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Take Charge! Reduce Your Risk of Cancer

Take Charge! Reduce Your Risk of Cancer

Cancer is a disease that starts in the cells of your body.
How does it occur?

It occurs when your genes – which instruct your cells regarding growth – get mixed up and cause those cells to behave in an abnormal way, invading surrounding tissues and organs.1 


Kids and teens should aim for 90 minutes more per day of physical play activities, and 90 minutes less in front of a computer or tv.

The Canadian Cancer Society estimates, based on current research and data, that 39% of Canadian women and 44% of Canadian men will develop cancer during their lifetimes.1

And cancer is now the leading cause of early death in Canada.1

Some alarming statistics to be sure.

But there is some good news! According to the Canadian Cancer Society, at least half of all cancers can be reduced based on lifestyle practices that can protect your health.1

Here are the top 7 things you can do to reduce your risk:

1. Squash Smoke Exposure

The single most important thing you can do to reduce your risk of cancer is to choose not to smoke, and to avoid second hand smoke. Smoke exposure increases the risk of lung cancer, as well many others cancers 1. For more information visit Health Canada’s Quit 4 Life website.

2. Boost Your Nutrition!

Did you know that up to one-third of all cancers are directly influenced by what we eat and drink? 1 The 5 most important nutrition strategies to reduce your risk of cancer are…

a. Eat more fruits, veggies and plant based foods
b. Boost your intake of high-fibre foods
c. Eat the right types of fat
d. Limit alcohol consumption
e. Boost your vitamin D intake

For more detailed information on these 5 strategies visit our article “Nutrition for Cancer Prevention”.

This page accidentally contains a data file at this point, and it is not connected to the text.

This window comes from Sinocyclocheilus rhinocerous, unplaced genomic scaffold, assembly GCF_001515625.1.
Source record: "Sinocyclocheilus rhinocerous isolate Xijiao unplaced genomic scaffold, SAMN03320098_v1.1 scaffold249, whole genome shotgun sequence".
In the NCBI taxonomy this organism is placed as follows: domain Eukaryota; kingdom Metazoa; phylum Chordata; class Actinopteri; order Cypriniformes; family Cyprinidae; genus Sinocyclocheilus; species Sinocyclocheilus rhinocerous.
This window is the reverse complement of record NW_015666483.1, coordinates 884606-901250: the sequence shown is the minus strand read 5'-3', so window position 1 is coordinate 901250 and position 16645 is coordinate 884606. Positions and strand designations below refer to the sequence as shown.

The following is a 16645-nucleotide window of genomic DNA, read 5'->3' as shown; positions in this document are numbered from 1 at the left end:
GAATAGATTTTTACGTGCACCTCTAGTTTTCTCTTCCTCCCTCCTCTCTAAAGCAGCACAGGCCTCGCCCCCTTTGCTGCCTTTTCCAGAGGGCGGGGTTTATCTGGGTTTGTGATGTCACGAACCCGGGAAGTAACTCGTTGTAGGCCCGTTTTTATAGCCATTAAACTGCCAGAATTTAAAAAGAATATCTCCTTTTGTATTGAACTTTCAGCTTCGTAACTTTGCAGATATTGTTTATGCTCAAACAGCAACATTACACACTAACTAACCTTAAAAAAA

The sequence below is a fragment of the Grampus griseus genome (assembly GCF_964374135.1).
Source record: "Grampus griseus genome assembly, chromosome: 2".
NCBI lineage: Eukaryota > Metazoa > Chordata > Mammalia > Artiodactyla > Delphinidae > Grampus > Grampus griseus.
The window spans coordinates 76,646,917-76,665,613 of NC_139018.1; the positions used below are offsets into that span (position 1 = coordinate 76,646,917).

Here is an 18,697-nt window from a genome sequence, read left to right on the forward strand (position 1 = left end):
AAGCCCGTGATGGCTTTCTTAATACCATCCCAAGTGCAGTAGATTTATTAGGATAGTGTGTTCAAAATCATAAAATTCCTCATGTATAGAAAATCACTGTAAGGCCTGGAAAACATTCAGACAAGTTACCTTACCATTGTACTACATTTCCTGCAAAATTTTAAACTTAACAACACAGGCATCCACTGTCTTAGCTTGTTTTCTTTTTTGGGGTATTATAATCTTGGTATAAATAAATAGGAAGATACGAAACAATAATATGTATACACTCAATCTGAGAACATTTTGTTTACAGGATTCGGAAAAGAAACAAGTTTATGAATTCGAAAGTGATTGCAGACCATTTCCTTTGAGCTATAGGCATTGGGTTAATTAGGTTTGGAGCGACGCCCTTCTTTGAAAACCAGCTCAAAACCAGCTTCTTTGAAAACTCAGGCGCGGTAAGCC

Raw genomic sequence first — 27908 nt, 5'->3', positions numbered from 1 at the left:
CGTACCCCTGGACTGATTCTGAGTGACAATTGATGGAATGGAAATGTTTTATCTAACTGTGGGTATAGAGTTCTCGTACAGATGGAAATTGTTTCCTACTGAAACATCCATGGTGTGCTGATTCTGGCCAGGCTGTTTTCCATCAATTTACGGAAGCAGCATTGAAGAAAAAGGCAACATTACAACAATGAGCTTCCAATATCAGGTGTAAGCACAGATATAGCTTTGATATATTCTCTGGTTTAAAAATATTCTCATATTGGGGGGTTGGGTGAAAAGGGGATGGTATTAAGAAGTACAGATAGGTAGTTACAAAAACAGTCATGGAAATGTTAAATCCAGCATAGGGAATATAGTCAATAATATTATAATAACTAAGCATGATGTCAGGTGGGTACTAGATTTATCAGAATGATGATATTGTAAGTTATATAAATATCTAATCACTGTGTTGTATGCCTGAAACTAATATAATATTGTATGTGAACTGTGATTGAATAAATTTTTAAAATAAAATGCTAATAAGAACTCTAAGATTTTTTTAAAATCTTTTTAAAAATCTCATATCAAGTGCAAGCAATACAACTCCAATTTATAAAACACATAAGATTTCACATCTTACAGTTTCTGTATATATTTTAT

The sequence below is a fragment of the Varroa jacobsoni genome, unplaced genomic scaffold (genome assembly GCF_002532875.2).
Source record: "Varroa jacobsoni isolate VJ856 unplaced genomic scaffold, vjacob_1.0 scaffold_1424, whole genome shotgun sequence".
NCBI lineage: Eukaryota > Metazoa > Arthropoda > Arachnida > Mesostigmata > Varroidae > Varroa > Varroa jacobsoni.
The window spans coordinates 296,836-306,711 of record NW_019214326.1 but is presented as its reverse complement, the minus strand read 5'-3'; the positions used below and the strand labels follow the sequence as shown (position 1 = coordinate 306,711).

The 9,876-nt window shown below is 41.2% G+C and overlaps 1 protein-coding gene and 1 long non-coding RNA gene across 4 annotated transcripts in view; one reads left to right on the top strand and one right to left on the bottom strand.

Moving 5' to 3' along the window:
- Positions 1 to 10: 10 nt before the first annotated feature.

3. Be Sun Savvy

Wearing sunscreen and protective clothing that can lessen your exposure to the suns damaging ultraviolet rays is a significant way to protect against skin cancer, the most frequently diagnosed type of cancer in Canada.1 For more information on protecting your skin visit

4. Manage a Healthy Weight

Being overweight or obese increases the risk of developing cancers of the breast, colon, endometrium (uterus), esophagus and kidney among others. To learn about the best way to manage a healthy weight visit our article “Weight Loss Wisdom.”

5. Get Moving!

Getting enough physical activity is a great way to boost mood, keep your heart, lungs and bones strong, help you manage a healthy weight and reduce your risk of cancer, especially breast and colon cancer. The amount of physical activity suggested for cancer reduction is:

Adults: At least 30, and preferably up to 60 minutes of moderate to vigorous physical activity, above usual activities, on 5 or more days of the week.2

Children and adolescents: At least 60 minutes per day of moderate to vigorous physical activity at least 5 days per week.2

6. Visit Your Doctor Regularly

Cancer can strike at any age and may affect even people with healthy lifestyles. Visit your doctor regularly for annual check-ups as well as if you notice unusual changes in your body. It is also important to discuss screening for cancer with your doctor. For women this could be mammography, Pap tests, breast exams and colon/rectal exams.1 For men this could be testicular exams, prostate screening and colon/rectal exams.1

7. Use Safety When Handling Hazardous Materials

Follow health and safety instructions when handling, storing, and disposing of hazardous materials both at work and at home. Health Canada and Environment Canada place guidelines on labels of hazardous products, so be sure to check these out.

Looking for More Information?
Canadian Cancer Society 
American Cancer Society 
Health Canada’s “Quit 4 Life” smoking cessation website

Canadian Cancer Society 
CA: A Cancer Journal for Clinicians. American Cancer Society Guidelines on Nutrition and Physical Activity for Cancer Prevention: Reducing the Risk of Cancer With Healthy Food Choices and Physical Activity.2006;56;254-281
World Cancer Research Fund/ American Institute for Cancer Research Expert Report, Food, Nutrition, Physical Activity and the Prevention of Cancer: a Global